Derek Jeter won the auction for the Miami Marlins, but you already knew that. In fact, the moment you heard Jeter was involved in a group pursuing the purchase of the Marlins, you probably figured muscle memory would rule the day and that No. 2 would finish No. 1.
Jeter wins. It's what he does -- in baseball, in business, in life, in love. How many people on the face of the earth are better at something than Derek Jeter is at winning?
Jeter is part of a group of investors headed by New York venture capitalist Bruce Sherman that is finalizing an agreement to buy the Marlins for $1.2 billion. The deal is likely to be announced within the next few days.
Of course, this surprises absolutely nobody. Derek Jeter told his grade school teachers he would become a big league ballplayer, and those teachers told his parents their son needed more realistic goals. Jeter became a big league ballplayer.
Derek Jeter told his youth baseball and basketball teammates in Kalamazoo, Michigan, that he would become a New York Yankee, and they thought those were wild, big-city dreams. Jeter became a Yankee as the sixth pick in the 1992 draft after the Cincinnati Reds decided, at the last second, that Chad Mottola was the better call as the fifth pick.
Derek Jeter told his minor league teammate and friend, R.D. Long, that he would never allow the Yankees to use his dizzying number of errors as a reason to move him from shortstop to the outfield. Jeter became a lifer at shortstop.
Derek Jeter told reporters and fans and everyone else who asked that his primary post-playing mission was to become an owner. And voila, a little more than two seasons after he delivered his final Yankee Stadium hit as a 40-year-old -- a miraculous game winner, you'll recall -- he stands on the doorstep of MLB ownership. His first manager could be Don Mattingly, of all people.
One spring training day, Mattingly was the Yankees captain who famously advised the novice Jeter, who was walking off an empty back field, to always run on or off a ballfield, "because you never know who's watching you." Jeter ran out everything for the rest of his baseball life, building his iconic career around a relentless drive that ultimately wore out his opponents. He developed into a first-ballot Hall of Famer on grit and resourcefulness more than on talent, and that will serve him well as an executive trying for the first time to win like a Yankee without the benefit of a Yankee payroll.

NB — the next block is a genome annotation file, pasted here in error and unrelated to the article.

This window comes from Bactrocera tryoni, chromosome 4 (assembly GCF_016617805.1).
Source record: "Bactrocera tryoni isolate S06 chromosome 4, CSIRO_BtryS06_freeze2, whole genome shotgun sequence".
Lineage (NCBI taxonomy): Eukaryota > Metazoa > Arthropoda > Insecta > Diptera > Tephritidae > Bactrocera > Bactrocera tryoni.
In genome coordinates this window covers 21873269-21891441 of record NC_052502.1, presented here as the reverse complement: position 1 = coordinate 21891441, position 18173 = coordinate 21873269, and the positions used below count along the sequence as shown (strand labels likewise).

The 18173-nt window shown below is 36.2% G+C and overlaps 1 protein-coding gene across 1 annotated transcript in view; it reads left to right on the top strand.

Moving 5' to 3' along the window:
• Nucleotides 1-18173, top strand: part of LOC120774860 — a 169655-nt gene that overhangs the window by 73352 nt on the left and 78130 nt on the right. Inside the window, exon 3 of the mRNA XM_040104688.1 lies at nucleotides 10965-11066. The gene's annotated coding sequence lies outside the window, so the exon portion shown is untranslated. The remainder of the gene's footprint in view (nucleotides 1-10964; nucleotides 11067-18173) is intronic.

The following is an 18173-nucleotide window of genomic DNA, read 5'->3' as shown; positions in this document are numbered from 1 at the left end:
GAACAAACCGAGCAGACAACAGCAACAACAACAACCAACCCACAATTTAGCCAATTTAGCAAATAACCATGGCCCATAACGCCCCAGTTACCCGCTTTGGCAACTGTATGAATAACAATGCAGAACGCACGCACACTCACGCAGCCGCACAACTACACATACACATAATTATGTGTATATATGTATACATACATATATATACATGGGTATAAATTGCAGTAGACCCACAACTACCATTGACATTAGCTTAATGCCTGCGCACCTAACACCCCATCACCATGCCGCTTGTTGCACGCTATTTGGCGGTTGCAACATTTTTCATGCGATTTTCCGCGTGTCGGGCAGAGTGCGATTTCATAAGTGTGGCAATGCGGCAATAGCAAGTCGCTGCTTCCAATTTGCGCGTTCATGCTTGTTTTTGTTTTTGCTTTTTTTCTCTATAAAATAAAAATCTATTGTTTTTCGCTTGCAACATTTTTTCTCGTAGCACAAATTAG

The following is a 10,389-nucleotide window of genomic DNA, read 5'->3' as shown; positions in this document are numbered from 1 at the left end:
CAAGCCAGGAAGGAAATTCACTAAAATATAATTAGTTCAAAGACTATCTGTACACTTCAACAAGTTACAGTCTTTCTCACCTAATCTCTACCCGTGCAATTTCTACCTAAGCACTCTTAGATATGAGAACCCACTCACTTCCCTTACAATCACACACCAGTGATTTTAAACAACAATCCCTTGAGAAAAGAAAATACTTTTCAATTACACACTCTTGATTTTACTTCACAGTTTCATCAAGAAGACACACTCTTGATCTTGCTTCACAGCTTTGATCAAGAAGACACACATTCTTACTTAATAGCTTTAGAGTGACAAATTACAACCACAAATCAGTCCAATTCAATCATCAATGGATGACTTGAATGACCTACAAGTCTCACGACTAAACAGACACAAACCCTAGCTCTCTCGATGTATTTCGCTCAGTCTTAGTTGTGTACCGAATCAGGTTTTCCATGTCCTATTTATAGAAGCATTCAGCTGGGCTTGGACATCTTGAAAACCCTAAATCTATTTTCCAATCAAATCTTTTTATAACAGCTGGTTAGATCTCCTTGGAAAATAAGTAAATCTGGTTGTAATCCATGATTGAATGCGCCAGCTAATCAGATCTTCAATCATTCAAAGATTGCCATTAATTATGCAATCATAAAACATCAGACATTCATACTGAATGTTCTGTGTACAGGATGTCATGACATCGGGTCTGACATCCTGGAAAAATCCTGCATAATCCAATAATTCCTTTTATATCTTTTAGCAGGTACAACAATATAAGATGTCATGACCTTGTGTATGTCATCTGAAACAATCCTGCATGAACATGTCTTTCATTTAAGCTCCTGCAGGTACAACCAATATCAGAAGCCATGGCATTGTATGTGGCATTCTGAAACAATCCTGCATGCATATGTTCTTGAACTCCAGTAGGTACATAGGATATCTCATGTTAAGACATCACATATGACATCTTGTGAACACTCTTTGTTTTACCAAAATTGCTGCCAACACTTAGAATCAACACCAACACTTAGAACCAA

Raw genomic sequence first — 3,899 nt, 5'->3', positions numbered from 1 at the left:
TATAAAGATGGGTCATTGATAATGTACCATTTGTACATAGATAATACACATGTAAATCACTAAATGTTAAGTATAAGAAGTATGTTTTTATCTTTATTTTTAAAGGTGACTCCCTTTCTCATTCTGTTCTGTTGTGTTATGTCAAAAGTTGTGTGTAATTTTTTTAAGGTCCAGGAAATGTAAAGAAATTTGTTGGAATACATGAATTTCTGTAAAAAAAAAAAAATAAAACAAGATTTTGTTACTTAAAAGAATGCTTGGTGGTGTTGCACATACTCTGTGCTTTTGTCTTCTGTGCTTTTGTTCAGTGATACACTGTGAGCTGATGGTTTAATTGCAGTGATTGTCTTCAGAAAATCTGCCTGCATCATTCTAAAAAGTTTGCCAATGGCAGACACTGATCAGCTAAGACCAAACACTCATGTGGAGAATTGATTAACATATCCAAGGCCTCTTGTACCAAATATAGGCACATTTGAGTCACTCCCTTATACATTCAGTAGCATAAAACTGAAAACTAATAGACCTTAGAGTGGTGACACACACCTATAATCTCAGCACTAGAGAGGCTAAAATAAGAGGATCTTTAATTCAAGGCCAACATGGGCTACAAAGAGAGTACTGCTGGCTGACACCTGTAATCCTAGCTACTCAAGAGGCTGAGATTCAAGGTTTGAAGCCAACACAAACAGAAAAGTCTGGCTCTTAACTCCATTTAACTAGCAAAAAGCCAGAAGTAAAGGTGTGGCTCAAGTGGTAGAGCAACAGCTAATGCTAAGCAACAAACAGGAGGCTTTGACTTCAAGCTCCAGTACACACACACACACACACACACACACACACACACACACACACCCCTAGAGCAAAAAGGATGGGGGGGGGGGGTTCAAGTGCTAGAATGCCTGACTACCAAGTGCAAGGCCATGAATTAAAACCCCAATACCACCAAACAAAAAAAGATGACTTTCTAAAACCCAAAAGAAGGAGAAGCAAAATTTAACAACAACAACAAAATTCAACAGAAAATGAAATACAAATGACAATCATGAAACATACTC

Jeter's teams won 22 postseason series -- 22 -- including five World Series titles. He had a lot of help in the form of manager Joe Torre, Mariano Rivera, the Pettittes and Bernies and Tinos and Paulies and Posadas. And every last one of those Yankees will tell you their championship seasons revolved around the shortstop and his willingness to grind through injuries, through everything, in the ultimate grinders' sport. Jeter was to the Yankees' dynasty almost what Tom Brady is to the New England Patriots'.
So you should go ahead and bet that Captain Intangibles will make a tangible difference if he ends up in an executive suite in Miami, where the Marlins are trying to break a streak of seven consecutive losing seasons. The franchise has managed 18 losing seasons out of 24 but has won two championships along the way, including the 2003 World Series against Jeter's Yankees. It has been a bizarre run defined by bizarre and destructive ownership choices. Jeter was pretty good at cleaning up George Steinbrenner's messes, and the experience will surely help him clean up Jeffrey Loria's.
This much is certain: If Jeter's Marlins ever win the World Series, Jeter won't race onto the field and make an amateur-hour dash around the bases as Loria did in the old Yankee Stadium in 2003, right after ace Josh Beckett made the home team look like a junior high squad from the Bronx. Jeter will act like he's been there before, because, you know, he has.
When MLB owners get around to approving this sale -- and who among them wouldn't want to trade Jeffrey Loria for Derek Jeter? -- Loria will walk away with $1.2 billion, a pretty good return on his $158 million investment in 2002. But baseball is the big winner here. Commissioner Rob Manfred didn't want his most marketable retired player spending the rest of his second career managing a website for athletes. If the Steinbrenners weren't going to give him a piece of the family business, baseball wanted Jeter to do what was once unthinkable: trade the pinstripes for a new uniform.